Research group

Project term

  • February-2011 – February 2015


Laser cladding, laser profile, powder density, residual stress, clad defects

Project Background

The main aim of this project, funded by the Materials Innovation Institute (M2i) research program, is to develop production methods and tools needed to achieve a high degree of reliability and integrity of the laser cladded components and simultaneously attaining high laser cladding (production) rates. Such methods and tools should be amenable to easy implementation and integration in manufacturing industry and be suitable for different materials combinations without the need for any trial and error approach.

Industries often experience that clad layers develop cracks either during production (hot cracking) or during storage (delayed cracking) or during subsequent machining or in service due to relaxation of residual stresses. The high cooling rates and differential shrinkages involved in the laser cladding process are responsible for such tensile residual stresses which can easily exceed the yield strength of the clad material resulting in cracking and/or deformations.

Project Approach

Thermal and thermo-mechanical FEM models capable of predicting melt pool characteristics, clad geometry, distortion and cracking due the thermal stresses and their gradients as a function of the laser processing parameters will be developed and experimentally validated. Such models will provide guidelines for the development of the feedback controller of the cladding system and other tools. A database (DB) architecture will be designed such that it will be able to suggest suitable laser processing conditions for the chosen material combination and clad characteristics. All existing data and results of this research will be incorporated for industrial use.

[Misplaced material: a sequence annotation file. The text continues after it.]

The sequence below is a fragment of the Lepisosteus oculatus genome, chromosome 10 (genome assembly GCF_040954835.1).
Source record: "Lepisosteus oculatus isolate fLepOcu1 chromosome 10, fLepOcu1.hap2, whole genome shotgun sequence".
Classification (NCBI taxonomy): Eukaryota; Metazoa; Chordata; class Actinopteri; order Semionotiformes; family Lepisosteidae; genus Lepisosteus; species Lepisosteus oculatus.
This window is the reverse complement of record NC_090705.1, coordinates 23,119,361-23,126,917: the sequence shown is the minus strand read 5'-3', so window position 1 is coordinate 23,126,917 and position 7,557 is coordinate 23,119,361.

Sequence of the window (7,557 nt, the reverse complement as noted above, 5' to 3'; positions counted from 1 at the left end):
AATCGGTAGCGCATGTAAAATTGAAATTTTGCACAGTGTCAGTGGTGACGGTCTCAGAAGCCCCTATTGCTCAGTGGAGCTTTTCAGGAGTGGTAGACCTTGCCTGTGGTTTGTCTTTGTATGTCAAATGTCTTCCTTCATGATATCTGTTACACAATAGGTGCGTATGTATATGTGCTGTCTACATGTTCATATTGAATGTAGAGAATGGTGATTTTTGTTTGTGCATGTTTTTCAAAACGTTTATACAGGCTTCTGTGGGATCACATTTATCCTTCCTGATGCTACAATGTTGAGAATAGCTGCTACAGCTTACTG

a) Modeling geometry of clad layer; b) First threshold of laser cladding.

Relations between laser processing conditions (power, cladding speed, laser beam size and shape, powder feed rate, initial substrate temperature) and the resulting clad properties (clad geometry – height & width, micro-structure, hardness, dilution at the interface region, residual stresses, wear at ambient and elevated tempera­tures and any other relevant properties) will be studied. Such relationships will be established for different sub­strate/clad materials combinations typical in industry.

Future Work

  • Residual stress evaluation of the samples produced under optimal and extreme conditions


The project is funded by M2i and Stork Gear and Service B.V..